The Unending Humanitarian Nightmare
In August 2002, Brent Scowcroft, national security adviser under Presidents Gerald Ford and George H.W. Bush, wrote a prescient article in The Wall Street Journal warning of the dire consequences of invading Iraq. His predictions are confirmed in a new report by Oxfam, the British aid agency and NCCI, a network of aid organizations working in Iraq.
The report, "Rising to the Humanitarian Challenge in Iraq," states that Iraq is undergoing a huge humanitarian crisis, with 8 million Iraqis - nearly one in three - in need of emergency aid. The lack of response to this situation threatens to open the country to total chaos.
According to Jeremy Hobbs, director of Oxfam International: "The terrible violence in Iraq has masked the ongoing humanitarian crisis. Malnutrition among children has dramatically increased, and basic services, ruined by years of wars and sanctions, cannot meet the needs of the Iraqi people. Millions of Iraqis have been forced to flee the violence, either to another part of Iraq or abroad. Many of those are living in dire poverty."
It is estimated that 28 percent of children are malnourished, compared with 19 percent before the 2003 invasion. In 2006, more than 11 percent of newborn babies were born underweight, compared with 4 percent in 2003. Malnutrition contributes to death from other conditions such as intestinal and respiratory infections, malaria and typhoid. But the suffering doesn't end there: 92 percent of Iraqi children have learning problems, a situation exacerbated by the widespread climate of fear in the country.
Last year, the Association of Psychologists of Iraq (API) released a report stating that the U.S.-led invasion has harmed the psychological development of Iraqi children. API spokesman, Maruan Abdullah said, "The only things [the children] have on their minds are guns, bullets, death and fear of the U.S. occupation."
What can one say to those who are responsible for the destruction of children's lives and hopes?
Those unable to stand the situation any longer have fled in terror to other parts of the country or to neighboring countries, which have seen their health and social services overwhelmed by the sudden influx of hundreds of thousands of refugees.
According to U.N. officials, 2,000 Iraqis flee their homes every day, and already 2 million have become internally displaced persons. In addition, 2.2 million have become refugees in other countries, mainly in Jordan and Syria. The United Nations High Commissioner on Refugees (UNHCR) has received scant help from the world community to deal with this emergency. As the situation continues to worsen steadily, reports have surfaced that the Iraqi government is unable to spend funds at the necessary speed.
To make matters even worse, UNHCR is seeking urgent clarification from Turkish authorities on reports that more than 100 Iraqis - some of whom were seeking asylum - have been forcibly returned to their country. As UNHCR has stated, "If this is confirmed, the deportations would be a clear violation of the principle . . . under which no refugee or asylum seeker whose case has not yet been properly assessed, can be forcibly returned to a country where their life or liberty may be at risk."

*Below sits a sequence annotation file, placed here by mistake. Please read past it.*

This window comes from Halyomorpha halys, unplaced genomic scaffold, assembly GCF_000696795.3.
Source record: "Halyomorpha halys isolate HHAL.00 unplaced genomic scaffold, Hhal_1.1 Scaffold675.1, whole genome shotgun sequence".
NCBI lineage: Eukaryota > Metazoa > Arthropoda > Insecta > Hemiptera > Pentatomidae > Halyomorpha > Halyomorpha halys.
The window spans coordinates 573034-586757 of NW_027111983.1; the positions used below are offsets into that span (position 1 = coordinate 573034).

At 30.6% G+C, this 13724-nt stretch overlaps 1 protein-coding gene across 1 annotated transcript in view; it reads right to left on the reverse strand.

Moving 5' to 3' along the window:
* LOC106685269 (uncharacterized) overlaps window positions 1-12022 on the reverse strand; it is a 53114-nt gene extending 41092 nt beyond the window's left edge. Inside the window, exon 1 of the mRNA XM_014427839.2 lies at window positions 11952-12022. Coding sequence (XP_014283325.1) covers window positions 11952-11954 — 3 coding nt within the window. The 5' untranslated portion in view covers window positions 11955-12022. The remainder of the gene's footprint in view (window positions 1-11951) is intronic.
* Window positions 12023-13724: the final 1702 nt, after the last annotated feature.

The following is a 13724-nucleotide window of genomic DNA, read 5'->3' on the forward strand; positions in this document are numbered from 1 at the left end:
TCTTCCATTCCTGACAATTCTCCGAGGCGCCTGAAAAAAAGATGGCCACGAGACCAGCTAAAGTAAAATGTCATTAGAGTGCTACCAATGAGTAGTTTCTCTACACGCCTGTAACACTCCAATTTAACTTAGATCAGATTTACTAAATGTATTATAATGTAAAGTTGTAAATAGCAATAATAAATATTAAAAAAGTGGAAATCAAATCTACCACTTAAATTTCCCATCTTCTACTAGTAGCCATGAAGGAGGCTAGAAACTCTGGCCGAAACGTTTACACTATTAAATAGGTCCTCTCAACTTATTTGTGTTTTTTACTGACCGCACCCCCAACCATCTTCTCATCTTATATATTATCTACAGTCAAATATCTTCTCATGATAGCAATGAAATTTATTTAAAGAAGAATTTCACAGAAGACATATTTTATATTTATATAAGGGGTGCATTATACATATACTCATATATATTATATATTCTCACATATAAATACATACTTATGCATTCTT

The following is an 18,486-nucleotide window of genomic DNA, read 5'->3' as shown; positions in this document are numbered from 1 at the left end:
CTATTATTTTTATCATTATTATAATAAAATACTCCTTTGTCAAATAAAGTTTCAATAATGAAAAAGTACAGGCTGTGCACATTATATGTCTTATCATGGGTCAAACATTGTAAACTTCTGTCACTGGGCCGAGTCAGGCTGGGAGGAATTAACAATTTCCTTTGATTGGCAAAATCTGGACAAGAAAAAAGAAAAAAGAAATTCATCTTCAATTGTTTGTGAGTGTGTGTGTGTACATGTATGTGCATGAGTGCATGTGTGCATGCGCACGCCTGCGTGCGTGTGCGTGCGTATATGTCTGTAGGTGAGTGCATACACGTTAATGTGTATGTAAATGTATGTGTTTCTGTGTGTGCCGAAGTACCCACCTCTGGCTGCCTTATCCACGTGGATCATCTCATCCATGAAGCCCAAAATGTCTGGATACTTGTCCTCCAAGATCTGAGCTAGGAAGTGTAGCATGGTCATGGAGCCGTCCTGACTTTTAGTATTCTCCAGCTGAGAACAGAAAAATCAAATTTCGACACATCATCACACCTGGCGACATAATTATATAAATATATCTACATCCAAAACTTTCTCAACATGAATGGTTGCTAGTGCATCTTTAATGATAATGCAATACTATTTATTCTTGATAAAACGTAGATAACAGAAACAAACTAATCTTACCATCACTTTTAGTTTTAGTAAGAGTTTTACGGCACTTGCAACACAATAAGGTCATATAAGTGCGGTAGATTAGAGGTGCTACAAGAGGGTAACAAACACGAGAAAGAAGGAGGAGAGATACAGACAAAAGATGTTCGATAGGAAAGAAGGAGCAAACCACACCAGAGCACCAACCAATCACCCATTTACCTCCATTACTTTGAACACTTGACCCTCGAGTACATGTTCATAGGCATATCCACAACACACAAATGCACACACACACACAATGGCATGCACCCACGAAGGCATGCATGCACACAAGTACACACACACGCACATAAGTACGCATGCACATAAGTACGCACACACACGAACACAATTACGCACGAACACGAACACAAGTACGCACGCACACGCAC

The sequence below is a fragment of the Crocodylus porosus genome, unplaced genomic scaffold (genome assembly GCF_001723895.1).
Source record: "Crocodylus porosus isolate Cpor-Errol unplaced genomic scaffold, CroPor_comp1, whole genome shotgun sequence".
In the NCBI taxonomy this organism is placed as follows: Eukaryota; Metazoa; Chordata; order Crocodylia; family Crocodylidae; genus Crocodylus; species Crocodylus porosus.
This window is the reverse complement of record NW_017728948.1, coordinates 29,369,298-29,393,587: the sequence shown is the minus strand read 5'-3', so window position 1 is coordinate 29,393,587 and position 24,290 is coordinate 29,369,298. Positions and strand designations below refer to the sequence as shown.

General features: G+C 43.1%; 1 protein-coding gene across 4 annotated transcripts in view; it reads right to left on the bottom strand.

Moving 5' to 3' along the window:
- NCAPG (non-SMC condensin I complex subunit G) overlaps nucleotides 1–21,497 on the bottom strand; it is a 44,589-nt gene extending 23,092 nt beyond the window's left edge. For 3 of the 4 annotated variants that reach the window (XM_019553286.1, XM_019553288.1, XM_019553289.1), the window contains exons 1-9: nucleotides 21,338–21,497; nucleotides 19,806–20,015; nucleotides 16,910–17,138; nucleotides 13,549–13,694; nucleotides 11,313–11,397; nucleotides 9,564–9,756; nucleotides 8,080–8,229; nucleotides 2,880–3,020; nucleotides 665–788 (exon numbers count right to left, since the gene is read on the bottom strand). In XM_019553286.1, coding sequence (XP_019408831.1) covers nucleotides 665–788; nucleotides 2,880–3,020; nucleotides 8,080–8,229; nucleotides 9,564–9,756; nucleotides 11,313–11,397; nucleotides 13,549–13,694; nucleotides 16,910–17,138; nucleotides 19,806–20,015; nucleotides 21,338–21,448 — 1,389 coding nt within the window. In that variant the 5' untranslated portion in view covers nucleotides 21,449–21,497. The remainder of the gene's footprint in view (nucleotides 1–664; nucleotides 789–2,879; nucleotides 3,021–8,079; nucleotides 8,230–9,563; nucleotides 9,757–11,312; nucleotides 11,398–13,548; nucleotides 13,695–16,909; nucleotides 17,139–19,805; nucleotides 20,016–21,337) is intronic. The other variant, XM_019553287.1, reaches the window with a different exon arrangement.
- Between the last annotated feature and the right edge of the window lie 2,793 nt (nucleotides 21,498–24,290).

The lack of food affects not only children. An estimated 4 million Iraqis - 15 percent of the total population - regularly cannot buy enough to eat, and now depend on food assistance. Of those, only 60 percent have access to rations through the government-run Public Distribution System, down from 96 percent in 2004.
Seventy percent of the people are without adequate water supplies and 80 percent lack adequate sanitation. Dr. Abdul-Rahman Adil Ali of the Baghdad Health Directorate has warned of the serious consequences of exposure to defective sewage disposal systems. "In some of Baghdad's poor neighborhoods," he said, "people drink water that is mixed with sewage."
Hospitals are unable to respond to people's needs. Ninety percent of hospitals lack essential resources such as basic medical and surgical supplies. Most international aid agencies have left the country, a situation compounded by the emigration of qualified personnel.
Of 34,000 doctors living in the country in 2003, 12,000 have emigrated and more than 2,000 have been murdered. Only a few aid agencies carry on a valiant and necessary work.
The war is not only affecting Iraqis. The nonpartisan U.S. Congressional Budget Office has issued a report to lawmakers stating that the war could ultimately cost the U.S. government well over a trillion dollars - at least double of what has already been spent. That will happen even under the best conditions - an immediate and substantial reduction of troops - and impact American taxpayers for at least the next decade.
What is urgently needed is an adequate response to this emergency situation, which is affecting most of the country's population. It is crucial to improve the mechanism for distributing food and medicines to the population, and to support the work of agencies like UNICEF.
At the same time, API has urged the international community to help establish specialized centers and programs devoted to children's mental health. Bush has talked of total victory in Iraq. With the way things are going, it looks more like a defeat for humanity.
Cesar Chelala is an international public health consultant and cowinner of an Overseas Press Club of America award for an article on human rights.
© 2007 The Japan Times